4. Monitoring queues: long waiting times discourage people from buying
  5. Finding how many people leave without buying anything and why: long queueing time, no staff available to convert the sale, poor store layout, etc.

A video people counting system gives high street retailers the tools to maximise profits.

Further Reading:
Video People Counting, Retail Sensing
The 3 New Realities of LOCAL RETAIL by Sameer Samat, October 2014
Understanding Consumers’ Local Search Behavior, Google

How important is footfall data?

Acting on footfall trends can maintain profitability even in harsh trading conditions. The key is to analyse the fine details rather than just looking at the big picture.

Zooming into various indicators lets retailers identify badly performing areas and act to improve matters. For example by:
– Comparing footfall and sales conversion at different hours of the day
– Comparing footfall and sales conversion at different properties
– Monitoring how many people pass by
– Mapping “hotspot” areas to discover which places are most popular and where the dead zones are.

When the live footfall numbers are integrated with current purchases at the till, the data becomes even more powerful. Sales conversion figures taken throughout the day and on different days of the week show the way to progress and increase profits.

Outdoor footfall counters provide more detail to assess and improve performance. Are you taking advantage of the busiest periods in your location, or is there potential for improvement? Understanding the pedestrian flow outside a property helps benchmark the performance of each shop, restaurant, cafe and bar.

Footfall data shows whether premises are under- or out-performing and measure the success of marketing initiatives, staffing levels and layouts.

Let the data drive decision making and see the rewards in the sales figures. For more on the technology needed, or for a roadmap of how to improve your sales figures, contact Retail Sensing.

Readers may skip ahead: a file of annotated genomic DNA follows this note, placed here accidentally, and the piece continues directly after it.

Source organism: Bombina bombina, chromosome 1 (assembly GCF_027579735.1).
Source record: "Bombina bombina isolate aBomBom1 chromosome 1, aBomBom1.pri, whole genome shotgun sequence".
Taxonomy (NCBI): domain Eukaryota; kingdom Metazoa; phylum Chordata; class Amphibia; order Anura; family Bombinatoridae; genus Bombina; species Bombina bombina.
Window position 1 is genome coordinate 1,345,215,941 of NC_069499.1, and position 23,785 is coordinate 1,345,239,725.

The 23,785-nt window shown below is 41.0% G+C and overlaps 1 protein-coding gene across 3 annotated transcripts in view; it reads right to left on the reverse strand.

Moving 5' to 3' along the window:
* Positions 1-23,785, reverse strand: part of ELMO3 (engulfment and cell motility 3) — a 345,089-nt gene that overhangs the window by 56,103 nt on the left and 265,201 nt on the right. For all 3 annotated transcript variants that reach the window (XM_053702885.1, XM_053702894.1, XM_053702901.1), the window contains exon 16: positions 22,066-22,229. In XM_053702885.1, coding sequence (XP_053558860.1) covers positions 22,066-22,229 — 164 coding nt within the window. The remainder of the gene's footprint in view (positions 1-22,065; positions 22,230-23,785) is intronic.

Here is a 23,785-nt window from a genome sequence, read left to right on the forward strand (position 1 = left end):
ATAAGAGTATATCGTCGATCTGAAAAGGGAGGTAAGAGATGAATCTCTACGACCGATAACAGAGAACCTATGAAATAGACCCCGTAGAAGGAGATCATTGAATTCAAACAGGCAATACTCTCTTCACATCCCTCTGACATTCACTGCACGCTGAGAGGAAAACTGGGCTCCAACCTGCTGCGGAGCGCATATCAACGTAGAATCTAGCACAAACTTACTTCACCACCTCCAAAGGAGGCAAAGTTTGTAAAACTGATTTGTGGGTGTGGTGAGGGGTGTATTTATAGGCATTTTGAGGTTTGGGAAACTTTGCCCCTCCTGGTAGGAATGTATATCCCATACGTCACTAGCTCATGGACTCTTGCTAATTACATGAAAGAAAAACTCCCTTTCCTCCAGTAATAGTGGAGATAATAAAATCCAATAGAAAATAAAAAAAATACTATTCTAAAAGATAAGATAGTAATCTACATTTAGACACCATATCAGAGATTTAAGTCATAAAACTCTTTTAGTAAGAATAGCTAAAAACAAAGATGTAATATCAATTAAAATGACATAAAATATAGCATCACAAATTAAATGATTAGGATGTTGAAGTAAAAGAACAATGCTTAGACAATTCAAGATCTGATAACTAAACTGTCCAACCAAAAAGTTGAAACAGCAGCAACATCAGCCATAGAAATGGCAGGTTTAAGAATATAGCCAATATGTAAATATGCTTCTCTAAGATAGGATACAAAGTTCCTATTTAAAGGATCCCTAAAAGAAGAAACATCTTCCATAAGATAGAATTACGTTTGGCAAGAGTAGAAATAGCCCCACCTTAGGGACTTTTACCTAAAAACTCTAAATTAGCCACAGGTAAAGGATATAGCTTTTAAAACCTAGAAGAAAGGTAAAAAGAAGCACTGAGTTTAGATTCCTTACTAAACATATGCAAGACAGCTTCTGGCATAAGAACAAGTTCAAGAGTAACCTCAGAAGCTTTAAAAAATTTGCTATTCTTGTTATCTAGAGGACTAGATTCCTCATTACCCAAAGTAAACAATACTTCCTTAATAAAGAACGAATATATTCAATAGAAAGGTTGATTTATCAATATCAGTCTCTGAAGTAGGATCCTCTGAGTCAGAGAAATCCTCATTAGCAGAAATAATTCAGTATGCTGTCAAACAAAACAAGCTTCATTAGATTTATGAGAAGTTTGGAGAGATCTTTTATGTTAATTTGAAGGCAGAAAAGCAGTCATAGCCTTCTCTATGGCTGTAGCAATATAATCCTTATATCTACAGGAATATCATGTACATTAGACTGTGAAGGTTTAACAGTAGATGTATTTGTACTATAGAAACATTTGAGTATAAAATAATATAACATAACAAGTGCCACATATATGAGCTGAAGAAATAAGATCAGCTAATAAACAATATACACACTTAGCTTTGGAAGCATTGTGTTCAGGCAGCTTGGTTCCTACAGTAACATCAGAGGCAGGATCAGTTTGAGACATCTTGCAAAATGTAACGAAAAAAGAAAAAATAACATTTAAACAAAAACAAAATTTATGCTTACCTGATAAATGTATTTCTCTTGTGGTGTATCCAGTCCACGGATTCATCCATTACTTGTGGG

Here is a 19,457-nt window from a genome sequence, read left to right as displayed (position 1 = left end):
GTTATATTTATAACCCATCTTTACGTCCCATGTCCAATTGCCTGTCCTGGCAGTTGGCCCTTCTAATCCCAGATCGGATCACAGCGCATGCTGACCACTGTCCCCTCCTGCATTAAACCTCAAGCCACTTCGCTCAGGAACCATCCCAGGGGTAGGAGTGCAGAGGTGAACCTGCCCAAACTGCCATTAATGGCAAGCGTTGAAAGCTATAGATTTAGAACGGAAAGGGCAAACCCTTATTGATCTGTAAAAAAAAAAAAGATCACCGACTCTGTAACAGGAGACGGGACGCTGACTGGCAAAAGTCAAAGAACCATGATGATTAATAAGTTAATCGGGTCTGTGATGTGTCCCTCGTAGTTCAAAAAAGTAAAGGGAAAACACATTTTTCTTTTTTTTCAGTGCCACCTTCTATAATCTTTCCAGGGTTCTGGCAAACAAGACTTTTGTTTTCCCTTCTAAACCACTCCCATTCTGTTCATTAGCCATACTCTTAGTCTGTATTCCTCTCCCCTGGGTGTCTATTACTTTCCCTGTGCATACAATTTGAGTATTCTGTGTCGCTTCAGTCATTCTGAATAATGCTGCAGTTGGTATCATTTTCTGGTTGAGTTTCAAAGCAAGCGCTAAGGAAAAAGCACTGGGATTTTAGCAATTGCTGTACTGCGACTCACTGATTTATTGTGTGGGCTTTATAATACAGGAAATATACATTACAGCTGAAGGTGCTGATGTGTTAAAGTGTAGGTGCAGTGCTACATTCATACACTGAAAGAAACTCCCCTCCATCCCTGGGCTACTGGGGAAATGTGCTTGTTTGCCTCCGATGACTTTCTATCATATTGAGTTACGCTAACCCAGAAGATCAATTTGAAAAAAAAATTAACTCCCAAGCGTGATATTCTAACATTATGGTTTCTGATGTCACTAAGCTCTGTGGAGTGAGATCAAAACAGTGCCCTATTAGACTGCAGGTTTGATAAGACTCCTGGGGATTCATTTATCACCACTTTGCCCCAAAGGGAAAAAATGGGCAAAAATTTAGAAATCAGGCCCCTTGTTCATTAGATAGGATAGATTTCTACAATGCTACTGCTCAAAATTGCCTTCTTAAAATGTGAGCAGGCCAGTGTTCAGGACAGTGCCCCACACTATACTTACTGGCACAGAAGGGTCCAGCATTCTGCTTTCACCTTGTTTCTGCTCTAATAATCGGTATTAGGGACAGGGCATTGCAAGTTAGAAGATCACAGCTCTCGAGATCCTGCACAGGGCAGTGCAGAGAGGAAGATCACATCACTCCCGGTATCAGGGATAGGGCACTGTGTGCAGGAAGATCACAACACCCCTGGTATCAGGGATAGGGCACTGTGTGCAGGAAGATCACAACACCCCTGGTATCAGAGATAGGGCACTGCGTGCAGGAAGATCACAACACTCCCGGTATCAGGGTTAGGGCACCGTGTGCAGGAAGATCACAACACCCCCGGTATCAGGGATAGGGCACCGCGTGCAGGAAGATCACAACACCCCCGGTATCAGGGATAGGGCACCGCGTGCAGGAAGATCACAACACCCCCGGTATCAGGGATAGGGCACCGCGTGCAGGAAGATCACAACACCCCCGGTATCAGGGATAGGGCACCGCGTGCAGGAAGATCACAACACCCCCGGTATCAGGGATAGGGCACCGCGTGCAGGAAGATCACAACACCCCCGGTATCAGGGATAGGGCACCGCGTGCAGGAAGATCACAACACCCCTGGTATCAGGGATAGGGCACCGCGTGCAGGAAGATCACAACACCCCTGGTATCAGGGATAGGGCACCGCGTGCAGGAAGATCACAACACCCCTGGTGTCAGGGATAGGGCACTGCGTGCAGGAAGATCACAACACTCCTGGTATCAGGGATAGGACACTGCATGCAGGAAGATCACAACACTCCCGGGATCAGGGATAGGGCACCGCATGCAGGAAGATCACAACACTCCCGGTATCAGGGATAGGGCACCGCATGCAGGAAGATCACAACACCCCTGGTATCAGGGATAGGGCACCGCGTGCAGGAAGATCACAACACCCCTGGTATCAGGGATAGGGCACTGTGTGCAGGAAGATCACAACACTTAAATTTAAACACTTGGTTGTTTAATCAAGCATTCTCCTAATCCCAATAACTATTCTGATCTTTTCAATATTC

Why do libraries need a people counting system? We share the reasons

More and more libraries are reaping rewards from visitor counters. They are using them to save money, improve services and, increasingly, to justify their existence. With a visitor counting system they can

  • Record visitor numbers per month, week, day, hour or even every five minutes
  • See which areas and floors of the library are most popular
  • Monitor and reduce queues
  • Find which days and times are the busiest
  • Know the current occupancy of the library
  • Track the paths people take through the library

The main reason libraries install people counters in the first place is to prove to funding agencies with user statistics. However, a video counting system soon proves itself cost-effective in many other ways.

Libraries use the data to improve the visitor experience by increasing staff at busy times and reorganising displays that aren’t working. They can also save money by reducing staff during quiet periods. The number of people visiting the library at different times and days is remarkably constant; recording people counts let libraries plan ahead and optimise staff levels and opening times.

Understanding usage patterns of the library, for example, let the Thomas Cooper Library of the University of South Carolina extend opening hours on its busiest days – Sunday to Thursday – but not on the quieter Friday and Saturday.

Library management: count people, reduce queues, allocate staff, track area popularity

The video visitor counters provide quantitative data showing how much and how often people use the library’s physical resources. This evidence provides support for the resources that are being used and enables the reduction of under-used features: saving money whilst giving people more of what they want.

Administrators and librarians use the statistics provided by the library counters to evaluate the ways in which the library supports their community.

Determining how much a libary’s facilities are being used by its patrons is an effort that every library should attempt.